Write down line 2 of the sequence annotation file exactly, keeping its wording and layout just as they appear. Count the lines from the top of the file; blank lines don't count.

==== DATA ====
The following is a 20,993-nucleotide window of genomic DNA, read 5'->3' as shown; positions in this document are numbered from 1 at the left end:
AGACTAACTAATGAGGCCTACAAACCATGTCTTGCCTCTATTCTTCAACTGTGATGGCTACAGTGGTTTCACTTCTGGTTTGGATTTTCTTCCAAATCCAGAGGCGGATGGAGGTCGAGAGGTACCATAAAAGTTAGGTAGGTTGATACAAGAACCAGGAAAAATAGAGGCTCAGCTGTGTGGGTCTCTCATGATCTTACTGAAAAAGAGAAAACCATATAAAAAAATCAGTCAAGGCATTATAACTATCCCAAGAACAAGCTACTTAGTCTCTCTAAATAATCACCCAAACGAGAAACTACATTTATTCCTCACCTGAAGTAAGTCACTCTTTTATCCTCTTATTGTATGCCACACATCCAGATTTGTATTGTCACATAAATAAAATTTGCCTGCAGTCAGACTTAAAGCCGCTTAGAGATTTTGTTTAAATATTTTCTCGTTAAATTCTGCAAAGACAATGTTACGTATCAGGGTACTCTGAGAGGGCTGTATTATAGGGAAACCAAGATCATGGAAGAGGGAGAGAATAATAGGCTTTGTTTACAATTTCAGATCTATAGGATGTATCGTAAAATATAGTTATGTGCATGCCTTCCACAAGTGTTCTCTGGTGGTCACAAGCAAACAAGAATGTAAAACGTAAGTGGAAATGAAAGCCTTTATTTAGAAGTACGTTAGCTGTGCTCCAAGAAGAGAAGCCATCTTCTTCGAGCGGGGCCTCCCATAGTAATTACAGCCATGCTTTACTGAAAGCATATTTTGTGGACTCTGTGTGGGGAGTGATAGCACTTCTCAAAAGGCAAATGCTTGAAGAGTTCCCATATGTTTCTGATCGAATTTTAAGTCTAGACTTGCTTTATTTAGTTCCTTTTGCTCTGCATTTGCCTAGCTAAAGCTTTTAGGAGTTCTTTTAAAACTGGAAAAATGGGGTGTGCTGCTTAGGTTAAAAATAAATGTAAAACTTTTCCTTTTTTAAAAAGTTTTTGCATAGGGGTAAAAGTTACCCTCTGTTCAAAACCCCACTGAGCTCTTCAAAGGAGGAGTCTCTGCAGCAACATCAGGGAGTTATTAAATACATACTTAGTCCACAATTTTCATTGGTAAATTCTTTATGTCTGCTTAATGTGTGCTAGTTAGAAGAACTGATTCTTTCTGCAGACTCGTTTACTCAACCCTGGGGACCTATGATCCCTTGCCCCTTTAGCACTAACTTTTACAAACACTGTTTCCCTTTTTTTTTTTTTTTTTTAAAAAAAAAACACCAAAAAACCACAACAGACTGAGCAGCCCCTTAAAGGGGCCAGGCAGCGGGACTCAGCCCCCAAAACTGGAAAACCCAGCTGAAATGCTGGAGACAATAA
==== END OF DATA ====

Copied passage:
AGACTAACTAATGAGGCCTACAAACCATGTCTTGCCTCTATTCTTCAACTGTGATGGCTACAGTGGTTTCACTTCTGGTTTGGATTTTCTTCCAAATCCAGAGGCGGATGGAGGTCGAGAGGTACCATAAAAGTTAGGTAGGTTGATACAAGAACCAGGAAAAATAGAGGCTCAGCTGTGTGGGTCTCTCATGATCTTACTGAAAAAGAGAAAACCATATAAAAAAATCAGTCAAGGCATTATAACTATCCCAAGAACAAGCTACTTAGTCTCTCTAAATAATCACCCAAACGAGAAACTACATTTATTCCTCACCTGAAGTAAGTCACTCTTTTATCCTCTTATTGTATGCCACACATCCAGATTTGTATTGTCACATAAATAAAATTTGCCTGCAGTCAGACTTAAAGCCGCTTAGAGATTTTGTTTAAATATTTTCTCGTTAAATTCTGCAAAGACAATGTTACGTATCAGGGTACTCTGAGAGGGCTGTATTATAGGGAAACCAAGATCATGGAAGAGGGAGAGAATAATAGGCTTTGTTTACAATTTCAGATCTATAGGATGTATCGTAAAATATAGTTATGTGCATGCCTTCCACAAGTGTTCTCTGGTGGTCACAAGCAAACAAGAATGTAAAACGTAAGTGGAAATGAAAGCCTTTATTTAGAAGTACGTTAGCTGTGCTCCAAGAAGAGAAGCCATCTTCTTCGAGCGGGGCCTCCCATAGTAATTACAGCCATGCTTTACTGAAAGCATATTTTGTGGACTCTGTGTGGGGAGTGATAGCACTTCTCAAAAGGCAAATGCTTGAAGAGTTCCCATATGTTTCTGATCGAATTTTAAGTCTAGACTTGCTTTATTTAGTTCCTTTTGCTCTGCATTTGCCTAGCTAAAGCTTTTAGGAGTTCTTTTAAAACTGGAAAAATGGGGTGTGCTGCTTAGGTTAAAAATAAATGTAAAACTTTTCCTTTTTTAAAAAGTTTTTGCATAGGGGTAAAAGTTACCCTCTGTTCAAAACCCCACTGAGCTCTTCAAAGGAGGAGTCTCTGCAGCAACATCAGGGAGTTATTAAATACATACTTAGTCCACAATTTTCATTGGTAAATTCTTTATGTCTGCTTAATGTGTGCTAGTTAGAAGAACTGATTCTTTCTGCAGACTCGTTTACTCAACCCTGGGGACCTATGATCCCTTGCCCCTTTAGCACTAACTTTTACAAACACTGTTTCCCTTTTTTTTTTTTTTTTTTAAAAAAAAAACACCAAAAAACCACAACAGACTGAGCAGCCCCTTAAAGGGGCCAGGCAGCGGGACTCAGCCCCCAAAACTGGAAAACCCAGCTGAAATGCTGGAGACAATAA